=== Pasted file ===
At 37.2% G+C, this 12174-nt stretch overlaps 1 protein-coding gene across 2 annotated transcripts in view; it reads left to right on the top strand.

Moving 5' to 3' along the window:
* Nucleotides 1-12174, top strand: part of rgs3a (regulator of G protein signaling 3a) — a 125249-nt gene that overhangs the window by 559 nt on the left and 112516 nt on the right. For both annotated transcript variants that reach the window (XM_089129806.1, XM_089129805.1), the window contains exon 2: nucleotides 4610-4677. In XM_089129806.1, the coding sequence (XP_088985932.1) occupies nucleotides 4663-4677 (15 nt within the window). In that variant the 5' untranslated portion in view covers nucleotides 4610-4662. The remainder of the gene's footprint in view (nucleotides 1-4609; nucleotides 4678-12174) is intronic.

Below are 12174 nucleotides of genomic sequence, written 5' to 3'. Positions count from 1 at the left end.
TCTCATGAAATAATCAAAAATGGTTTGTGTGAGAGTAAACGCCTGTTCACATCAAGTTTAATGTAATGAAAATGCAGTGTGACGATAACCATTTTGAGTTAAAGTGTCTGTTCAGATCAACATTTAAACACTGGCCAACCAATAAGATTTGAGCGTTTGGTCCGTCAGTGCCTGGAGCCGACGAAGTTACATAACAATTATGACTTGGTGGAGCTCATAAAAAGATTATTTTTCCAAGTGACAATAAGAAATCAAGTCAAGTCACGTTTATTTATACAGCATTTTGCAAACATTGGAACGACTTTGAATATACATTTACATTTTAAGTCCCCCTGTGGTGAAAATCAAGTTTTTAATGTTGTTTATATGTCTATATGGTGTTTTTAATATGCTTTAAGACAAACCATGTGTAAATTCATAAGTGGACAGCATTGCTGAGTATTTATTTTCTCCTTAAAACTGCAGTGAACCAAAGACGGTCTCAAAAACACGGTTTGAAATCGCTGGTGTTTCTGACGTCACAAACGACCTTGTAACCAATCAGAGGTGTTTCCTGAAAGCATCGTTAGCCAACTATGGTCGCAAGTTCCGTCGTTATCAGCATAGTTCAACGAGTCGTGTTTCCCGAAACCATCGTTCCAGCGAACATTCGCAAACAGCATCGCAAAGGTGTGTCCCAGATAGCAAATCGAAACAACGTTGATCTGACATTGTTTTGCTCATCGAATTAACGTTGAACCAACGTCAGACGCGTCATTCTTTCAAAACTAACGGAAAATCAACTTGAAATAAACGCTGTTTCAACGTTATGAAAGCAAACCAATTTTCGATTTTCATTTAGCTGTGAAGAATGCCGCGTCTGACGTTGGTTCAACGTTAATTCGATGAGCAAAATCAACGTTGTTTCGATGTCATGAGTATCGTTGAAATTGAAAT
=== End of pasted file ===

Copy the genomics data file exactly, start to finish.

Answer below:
At 37.2% G+C, this 12174-nt stretch overlaps 1 protein-coding gene across 2 annotated transcripts in view; it reads left to right on the top strand.

Moving 5' to 3' along the window:
* Nucleotides 1-12174, top strand: part of rgs3a (regulator of G protein signaling 3a) — a 125249-nt gene that overhangs the window by 559 nt on the left and 112516 nt on the right. For both annotated transcript variants that reach the window (XM_089129806.1, XM_089129805.1), the window contains exon 2: nucleotides 4610-4677. In XM_089129806.1, the coding sequence (XP_088985932.1) occupies nucleotides 4663-4677 (15 nt within the window). In that variant the 5' untranslated portion in view covers nucleotides 4610-4662. The remainder of the gene's footprint in view (nucleotides 1-4609; nucleotides 4678-12174) is intronic.

Below are 12174 nucleotides of genomic sequence, written 5' to 3'. Positions count from 1 at the left end.
TCTCATGAAATAATCAAAAATGGTTTGTGTGAGAGTAAACGCCTGTTCACATCAAGTTTAATGTAATGAAAATGCAGTGTGACGATAACCATTTTGAGTTAAAGTGTCTGTTCAGATCAACATTTAAACACTGGCCAACCAATAAGATTTGAGCGTTTGGTCCGTCAGTGCCTGGAGCCGACGAAGTTACATAACAATTATGACTTGGTGGAGCTCATAAAAAGATTATTTTTCCAAGTGACAATAAGAAATCAAGTCAAGTCACGTTTATTTATACAGCATTTTGCAAACATTGGAACGACTTTGAATATACATTTACATTTTAAGTCCCCCTGTGGTGAAAATCAAGTTTTTAATGTTGTTTATATGTCTATATGGTGTTTTTAATATGCTTTAAGACAAACCATGTGTAAATTCATAAGTGGACAGCATTGCTGAGTATTTATTTTCTCCTTAAAACTGCAGTGAACCAAAGACGGTCTCAAAAACACGGTTTGAAATCGCTGGTGTTTCTGACGTCACAAACGACCTTGTAACCAATCAGAGGTGTTTCCTGAAAGCATCGTTAGCCAACTATGGTCGCAAGTTCCGTCGTTATCAGCATAGTTCAACGAGTCGTGTTTCCCGAAACCATCGTTCCAGCGAACATTCGCAAACAGCATCGCAAAGGTGTGTCCCAGATAGCAAATCGAAACAACGTTGATCTGACATTGTTTTGCTCATCGAATTAACGTTGAACCAACGTCAGACGCGTCATTCTTTCAAAACTAACGGAAAATCAACTTGAAATAAACGCTGTTTCAACGTTATGAAAGCAAACCAATTTTCGATTTTCATTTAGCTGTGAAGAATGCCGCGTCTGACGTTGGTTCAACGTTAATTCGATGAGCAAAATCAACGTTGTTTCGATGTCATGAGTATCGTTGAAATTGAAAT